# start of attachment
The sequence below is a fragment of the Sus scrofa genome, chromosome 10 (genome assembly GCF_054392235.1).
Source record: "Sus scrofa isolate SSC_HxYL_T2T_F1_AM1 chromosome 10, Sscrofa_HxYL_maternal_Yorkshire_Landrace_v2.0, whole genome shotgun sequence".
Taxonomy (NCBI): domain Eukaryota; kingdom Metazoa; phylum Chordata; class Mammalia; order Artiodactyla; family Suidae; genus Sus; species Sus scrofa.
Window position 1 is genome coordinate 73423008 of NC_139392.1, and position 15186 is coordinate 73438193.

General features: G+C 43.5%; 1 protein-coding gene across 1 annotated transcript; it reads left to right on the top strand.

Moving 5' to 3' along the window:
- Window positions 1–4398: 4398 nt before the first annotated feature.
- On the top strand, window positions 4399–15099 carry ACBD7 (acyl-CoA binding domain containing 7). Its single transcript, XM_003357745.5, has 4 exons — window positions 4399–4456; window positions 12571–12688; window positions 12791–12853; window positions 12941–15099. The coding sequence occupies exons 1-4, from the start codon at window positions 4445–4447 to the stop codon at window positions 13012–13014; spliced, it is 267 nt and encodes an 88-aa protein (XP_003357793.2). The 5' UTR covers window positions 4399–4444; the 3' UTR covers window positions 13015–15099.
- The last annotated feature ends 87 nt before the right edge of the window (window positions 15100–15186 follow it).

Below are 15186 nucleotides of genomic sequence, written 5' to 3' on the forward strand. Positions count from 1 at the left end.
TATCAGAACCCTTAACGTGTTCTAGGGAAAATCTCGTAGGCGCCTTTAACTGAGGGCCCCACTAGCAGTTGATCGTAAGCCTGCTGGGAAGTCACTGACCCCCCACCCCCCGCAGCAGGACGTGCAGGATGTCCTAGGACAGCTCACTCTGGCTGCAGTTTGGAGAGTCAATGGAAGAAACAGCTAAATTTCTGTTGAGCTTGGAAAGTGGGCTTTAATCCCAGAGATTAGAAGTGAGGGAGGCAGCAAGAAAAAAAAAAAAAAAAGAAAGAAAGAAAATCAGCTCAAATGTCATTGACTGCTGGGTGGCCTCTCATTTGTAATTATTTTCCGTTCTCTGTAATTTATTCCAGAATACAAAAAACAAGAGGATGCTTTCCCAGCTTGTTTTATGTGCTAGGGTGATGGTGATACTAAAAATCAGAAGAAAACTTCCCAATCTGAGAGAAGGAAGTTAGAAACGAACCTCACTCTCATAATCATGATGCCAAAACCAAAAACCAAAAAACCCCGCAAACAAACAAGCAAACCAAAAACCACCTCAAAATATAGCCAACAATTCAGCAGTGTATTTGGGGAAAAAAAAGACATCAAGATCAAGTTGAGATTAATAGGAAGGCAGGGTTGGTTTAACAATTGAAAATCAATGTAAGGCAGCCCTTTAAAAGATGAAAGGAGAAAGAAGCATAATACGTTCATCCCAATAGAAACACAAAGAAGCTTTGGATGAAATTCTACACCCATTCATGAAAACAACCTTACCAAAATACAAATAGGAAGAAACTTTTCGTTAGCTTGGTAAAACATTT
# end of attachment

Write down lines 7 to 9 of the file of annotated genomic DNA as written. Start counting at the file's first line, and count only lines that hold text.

- Window positions 1–4398: 4398 nt before the first annotated feature.
- On the top strand, window positions 4399–15099 carry ACBD7 (acyl-CoA binding domain containing 7). Its single transcript, XM_003357745.5, has 4 exons — window positions 4399–4456; window positions 12571–12688; window positions 12791–12853; window positions 12941–15099. The coding sequence occupies exons 1-4, from the start codon at window positions 4445–4447 to the stop codon at window positions 13012–13014; spliced, it is 267 nt and encodes an 88-aa protein (XP_003357793.2). The 5' UTR covers window positions 4399–4444; the 3' UTR covers window positions 13015–15099.
- The last annotated feature ends 87 nt before the right edge of the window (window positions 15100–15186 follow it).